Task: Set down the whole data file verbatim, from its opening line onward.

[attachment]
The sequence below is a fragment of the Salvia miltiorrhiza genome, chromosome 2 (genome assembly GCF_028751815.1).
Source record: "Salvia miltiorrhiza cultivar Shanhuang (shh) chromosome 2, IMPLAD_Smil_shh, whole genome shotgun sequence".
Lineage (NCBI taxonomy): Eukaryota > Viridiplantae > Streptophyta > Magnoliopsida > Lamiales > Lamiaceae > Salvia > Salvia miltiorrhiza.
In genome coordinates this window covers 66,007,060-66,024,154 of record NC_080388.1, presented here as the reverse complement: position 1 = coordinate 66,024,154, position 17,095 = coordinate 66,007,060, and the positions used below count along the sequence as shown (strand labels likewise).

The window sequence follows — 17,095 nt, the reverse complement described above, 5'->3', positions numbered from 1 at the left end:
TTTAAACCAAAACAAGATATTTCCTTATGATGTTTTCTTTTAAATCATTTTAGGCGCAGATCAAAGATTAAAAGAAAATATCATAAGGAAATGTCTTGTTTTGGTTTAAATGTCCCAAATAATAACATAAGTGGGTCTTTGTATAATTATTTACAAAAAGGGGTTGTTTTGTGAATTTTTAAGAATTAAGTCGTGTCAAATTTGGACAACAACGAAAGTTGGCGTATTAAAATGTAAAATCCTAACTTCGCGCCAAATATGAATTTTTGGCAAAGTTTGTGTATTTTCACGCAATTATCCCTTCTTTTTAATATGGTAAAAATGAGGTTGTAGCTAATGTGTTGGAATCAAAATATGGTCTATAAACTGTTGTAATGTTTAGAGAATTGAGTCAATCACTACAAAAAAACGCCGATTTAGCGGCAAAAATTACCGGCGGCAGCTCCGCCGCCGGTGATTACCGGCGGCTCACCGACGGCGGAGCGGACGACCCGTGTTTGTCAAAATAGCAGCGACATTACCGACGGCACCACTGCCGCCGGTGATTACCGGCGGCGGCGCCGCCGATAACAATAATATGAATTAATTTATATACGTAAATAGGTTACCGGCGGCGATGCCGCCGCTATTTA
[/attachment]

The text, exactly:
The sequence below is a fragment of the Salvia miltiorrhiza genome, chromosome 2 (genome assembly GCF_028751815.1).
Source record: "Salvia miltiorrhiza cultivar Shanhuang (shh) chromosome 2, IMPLAD_Smil_shh, whole genome shotgun sequence".
Lineage (NCBI taxonomy): Eukaryota > Viridiplantae > Streptophyta > Magnoliopsida > Lamiales > Lamiaceae > Salvia > Salvia miltiorrhiza.
In genome coordinates this window covers 66,007,060-66,024,154 of record NC_080388.1, presented here as the reverse complement: position 1 = coordinate 66,024,154, position 17,095 = coordinate 66,007,060, and the positions used below count along the sequence as shown (strand labels likewise).

The window sequence follows — 17,095 nt, the reverse complement described above, 5'->3', positions numbered from 1 at the left end:
TTTAAACCAAAACAAGATATTTCCTTATGATGTTTTCTTTTAAATCATTTTAGGCGCAGATCAAAGATTAAAAGAAAATATCATAAGGAAATGTCTTGTTTTGGTTTAAATGTCCCAAATAATAACATAAGTGGGTCTTTGTATAATTATTTACAAAAAGGGGTTGTTTTGTGAATTTTTAAGAATTAAGTCGTGTCAAATTTGGACAACAACGAAAGTTGGCGTATTAAAATGTAAAATCCTAACTTCGCGCCAAATATGAATTTTTGGCAAAGTTTGTGTATTTTCACGCAATTATCCCTTCTTTTTAATATGGTAAAAATGAGGTTGTAGCTAATGTGTTGGAATCAAAATATGGTCTATAAACTGTTGTAATGTTTAGAGAATTGAGTCAATCACTACAAAAAAACGCCGATTTAGCGGCAAAAATTACCGGCGGCAGCTCCGCCGCCGGTGATTACCGGCGGCTCACCGACGGCGGAGCGGACGACCCGTGTTTGTCAAAATAGCAGCGACATTACCGACGGCACCACTGCCGCCGGTGATTACCGGCGGCGGCGCCGCCGATAACAATAATATGAATTAATTTATATACGTAAATAGGTTACCGGCGGCGATGCCGCCGCTATTTA